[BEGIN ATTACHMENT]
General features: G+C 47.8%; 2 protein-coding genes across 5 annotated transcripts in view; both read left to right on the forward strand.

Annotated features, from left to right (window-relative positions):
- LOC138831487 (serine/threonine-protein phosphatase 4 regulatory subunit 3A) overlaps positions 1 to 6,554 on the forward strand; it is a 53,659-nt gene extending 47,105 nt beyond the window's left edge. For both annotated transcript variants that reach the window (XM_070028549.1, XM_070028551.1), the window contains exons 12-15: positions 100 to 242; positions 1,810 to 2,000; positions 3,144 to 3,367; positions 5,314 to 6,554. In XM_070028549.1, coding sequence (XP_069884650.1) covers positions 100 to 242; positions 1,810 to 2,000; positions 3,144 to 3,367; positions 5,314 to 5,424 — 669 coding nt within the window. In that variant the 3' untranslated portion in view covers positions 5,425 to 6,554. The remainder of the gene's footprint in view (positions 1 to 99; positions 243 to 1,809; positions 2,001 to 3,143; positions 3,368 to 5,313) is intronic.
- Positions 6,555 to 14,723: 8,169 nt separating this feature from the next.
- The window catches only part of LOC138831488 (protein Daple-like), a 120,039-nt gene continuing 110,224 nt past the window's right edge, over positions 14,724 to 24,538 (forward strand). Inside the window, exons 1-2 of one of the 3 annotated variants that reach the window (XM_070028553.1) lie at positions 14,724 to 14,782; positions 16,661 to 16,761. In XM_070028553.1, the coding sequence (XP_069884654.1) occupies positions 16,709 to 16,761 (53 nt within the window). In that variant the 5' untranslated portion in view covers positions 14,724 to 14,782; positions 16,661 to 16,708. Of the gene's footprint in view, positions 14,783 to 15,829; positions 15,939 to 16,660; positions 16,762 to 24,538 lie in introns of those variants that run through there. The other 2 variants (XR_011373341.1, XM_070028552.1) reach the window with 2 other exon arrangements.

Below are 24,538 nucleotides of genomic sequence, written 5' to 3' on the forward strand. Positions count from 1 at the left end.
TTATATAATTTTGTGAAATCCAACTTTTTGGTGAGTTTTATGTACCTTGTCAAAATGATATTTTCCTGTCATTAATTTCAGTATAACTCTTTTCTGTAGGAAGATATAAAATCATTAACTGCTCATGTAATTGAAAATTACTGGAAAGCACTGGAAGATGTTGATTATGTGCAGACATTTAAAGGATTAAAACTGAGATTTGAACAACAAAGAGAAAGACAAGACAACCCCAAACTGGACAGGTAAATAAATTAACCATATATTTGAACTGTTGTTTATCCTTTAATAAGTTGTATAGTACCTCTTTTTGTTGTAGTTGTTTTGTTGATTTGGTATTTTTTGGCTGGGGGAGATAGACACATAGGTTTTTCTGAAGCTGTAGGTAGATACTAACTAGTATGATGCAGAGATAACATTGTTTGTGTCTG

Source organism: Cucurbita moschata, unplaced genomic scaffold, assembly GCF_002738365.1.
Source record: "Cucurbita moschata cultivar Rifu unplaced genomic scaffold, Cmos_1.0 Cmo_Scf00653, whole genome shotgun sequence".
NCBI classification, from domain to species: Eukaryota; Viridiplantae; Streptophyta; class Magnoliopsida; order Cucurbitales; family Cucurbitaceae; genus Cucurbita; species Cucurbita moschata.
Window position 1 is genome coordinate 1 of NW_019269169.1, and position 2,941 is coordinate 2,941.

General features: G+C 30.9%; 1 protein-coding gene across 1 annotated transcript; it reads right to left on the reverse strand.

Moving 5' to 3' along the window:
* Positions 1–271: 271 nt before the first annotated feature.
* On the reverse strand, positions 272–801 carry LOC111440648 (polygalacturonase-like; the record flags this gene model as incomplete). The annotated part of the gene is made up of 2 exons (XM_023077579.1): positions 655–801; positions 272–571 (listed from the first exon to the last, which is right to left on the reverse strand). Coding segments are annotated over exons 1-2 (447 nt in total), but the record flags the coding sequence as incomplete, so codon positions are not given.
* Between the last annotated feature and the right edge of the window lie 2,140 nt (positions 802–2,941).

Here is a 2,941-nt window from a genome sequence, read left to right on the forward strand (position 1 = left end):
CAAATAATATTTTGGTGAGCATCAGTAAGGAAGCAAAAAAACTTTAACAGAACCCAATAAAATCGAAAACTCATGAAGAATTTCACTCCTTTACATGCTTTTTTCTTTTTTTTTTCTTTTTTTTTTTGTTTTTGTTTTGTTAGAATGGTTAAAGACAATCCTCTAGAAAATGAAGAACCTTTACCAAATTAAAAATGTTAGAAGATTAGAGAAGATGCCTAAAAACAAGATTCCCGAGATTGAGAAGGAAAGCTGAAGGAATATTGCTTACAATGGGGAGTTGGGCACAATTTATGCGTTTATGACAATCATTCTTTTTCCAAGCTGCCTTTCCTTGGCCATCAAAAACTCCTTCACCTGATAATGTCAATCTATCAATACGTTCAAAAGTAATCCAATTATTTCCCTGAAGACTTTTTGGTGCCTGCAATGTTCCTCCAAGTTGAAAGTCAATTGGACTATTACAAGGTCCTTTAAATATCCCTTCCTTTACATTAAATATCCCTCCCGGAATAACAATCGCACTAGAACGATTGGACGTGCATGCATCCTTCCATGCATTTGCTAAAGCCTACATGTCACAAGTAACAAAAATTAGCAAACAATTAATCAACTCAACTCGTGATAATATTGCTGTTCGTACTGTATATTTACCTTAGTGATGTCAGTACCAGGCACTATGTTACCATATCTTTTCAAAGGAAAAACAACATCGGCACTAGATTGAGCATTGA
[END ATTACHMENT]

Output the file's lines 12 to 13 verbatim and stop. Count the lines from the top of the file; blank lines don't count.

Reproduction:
General features: G+C 30.9%; 1 protein-coding gene across 1 annotated transcript; it reads right to left on the reverse strand.

Moving 5' to 3' along the window: